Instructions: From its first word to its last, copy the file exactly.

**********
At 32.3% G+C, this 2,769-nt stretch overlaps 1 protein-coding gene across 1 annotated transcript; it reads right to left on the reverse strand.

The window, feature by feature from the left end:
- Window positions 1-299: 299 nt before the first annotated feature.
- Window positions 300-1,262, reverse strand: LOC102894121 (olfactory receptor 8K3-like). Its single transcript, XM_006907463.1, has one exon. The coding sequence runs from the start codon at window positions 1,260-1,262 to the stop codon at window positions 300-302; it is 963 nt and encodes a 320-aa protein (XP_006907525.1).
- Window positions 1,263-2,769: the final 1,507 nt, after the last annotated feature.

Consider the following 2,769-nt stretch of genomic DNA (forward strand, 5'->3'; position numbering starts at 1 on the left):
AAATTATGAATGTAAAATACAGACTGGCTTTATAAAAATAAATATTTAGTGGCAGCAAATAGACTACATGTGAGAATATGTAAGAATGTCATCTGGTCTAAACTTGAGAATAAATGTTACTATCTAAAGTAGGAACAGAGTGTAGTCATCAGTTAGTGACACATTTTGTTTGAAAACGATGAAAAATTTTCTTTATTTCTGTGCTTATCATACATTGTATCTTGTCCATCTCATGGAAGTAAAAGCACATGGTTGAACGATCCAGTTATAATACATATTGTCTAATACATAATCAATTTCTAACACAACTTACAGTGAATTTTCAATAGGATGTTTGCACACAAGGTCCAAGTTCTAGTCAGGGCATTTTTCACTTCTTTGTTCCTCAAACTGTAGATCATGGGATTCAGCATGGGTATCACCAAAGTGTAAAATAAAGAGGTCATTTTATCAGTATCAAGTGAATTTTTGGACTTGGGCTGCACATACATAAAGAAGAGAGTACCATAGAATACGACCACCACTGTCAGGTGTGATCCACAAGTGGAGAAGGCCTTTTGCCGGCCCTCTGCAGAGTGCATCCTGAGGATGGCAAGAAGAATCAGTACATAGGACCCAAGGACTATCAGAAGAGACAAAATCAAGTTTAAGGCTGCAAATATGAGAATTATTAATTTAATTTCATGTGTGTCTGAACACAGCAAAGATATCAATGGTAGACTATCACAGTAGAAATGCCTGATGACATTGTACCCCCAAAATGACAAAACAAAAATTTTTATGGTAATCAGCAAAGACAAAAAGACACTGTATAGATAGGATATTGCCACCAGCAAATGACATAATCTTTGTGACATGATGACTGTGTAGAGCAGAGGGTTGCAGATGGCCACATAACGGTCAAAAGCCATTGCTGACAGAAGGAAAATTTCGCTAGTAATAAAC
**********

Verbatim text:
At 32.3% G+C, this 2,769-nt stretch overlaps 1 protein-coding gene across 1 annotated transcript; it reads right to left on the reverse strand.

The window, feature by feature from the left end:
- Window positions 1-299: 299 nt before the first annotated feature.
- Window positions 300-1,262, reverse strand: LOC102894121 (olfactory receptor 8K3-like). Its single transcript, XM_006907463.1, has one exon. The coding sequence runs from the start codon at window positions 1,260-1,262 to the stop codon at window positions 300-302; it is 963 nt and encodes a 320-aa protein (XP_006907525.1).
- Window positions 1,263-2,769: the final 1,507 nt, after the last annotated feature.

Consider the following 2,769-nt stretch of genomic DNA (forward strand, 5'->3'; position numbering starts at 1 on the left):
AAATTATGAATGTAAAATACAGACTGGCTTTATAAAAATAAATATTTAGTGGCAGCAAATAGACTACATGTGAGAATATGTAAGAATGTCATCTGGTCTAAACTTGAGAATAAATGTTACTATCTAAAGTAGGAACAGAGTGTAGTCATCAGTTAGTGACACATTTTGTTTGAAAACGATGAAAAATTTTCTTTATTTCTGTGCTTATCATACATTGTATCTTGTCCATCTCATGGAAGTAAAAGCACATGGTTGAACGATCCAGTTATAATACATATTGTCTAATACATAATCAATTTCTAACACAACTTACAGTGAATTTTCAATAGGATGTTTGCACACAAGGTCCAAGTTCTAGTCAGGGCATTTTTCACTTCTTTGTTCCTCAAACTGTAGATCATGGGATTCAGCATGGGTATCACCAAAGTGTAAAATAAAGAGGTCATTTTATCAGTATCAAGTGAATTTTTGGACTTGGGCTGCACATACATAAAGAAGAGAGTACCATAGAATACGACCACCACTGTCAGGTGTGATCCACAAGTGGAGAAGGCCTTTTGCCGGCCCTCTGCAGAGTGCATCCTGAGGATGGCAAGAAGAATCAGTACATAGGACCCAAGGACTATCAGAAGAGACAAAATCAAGTTTAAGGCTGCAAATATGAGAATTATTAATTTAATTTCATGTGTGTCTGAACACAGCAAAGATATCAATGGTAGACTATCACAGTAGAAATGCCTGATGACATTGTACCCCCAAAATGACAAAACAAAAATTTTTATGGTAATCAGCAAAGACAAAAAGACACTGTATAGATAGGATATTGCCACCAGCAAATGACATAATCTTTGTGACATGATGACTGTGTAGAGCAGAGGGTTGCAGATGGCCACATAACGGTCAAAAGCCATTGCTGACAGAAGGAAAATTTCGCTAGTAATAAAC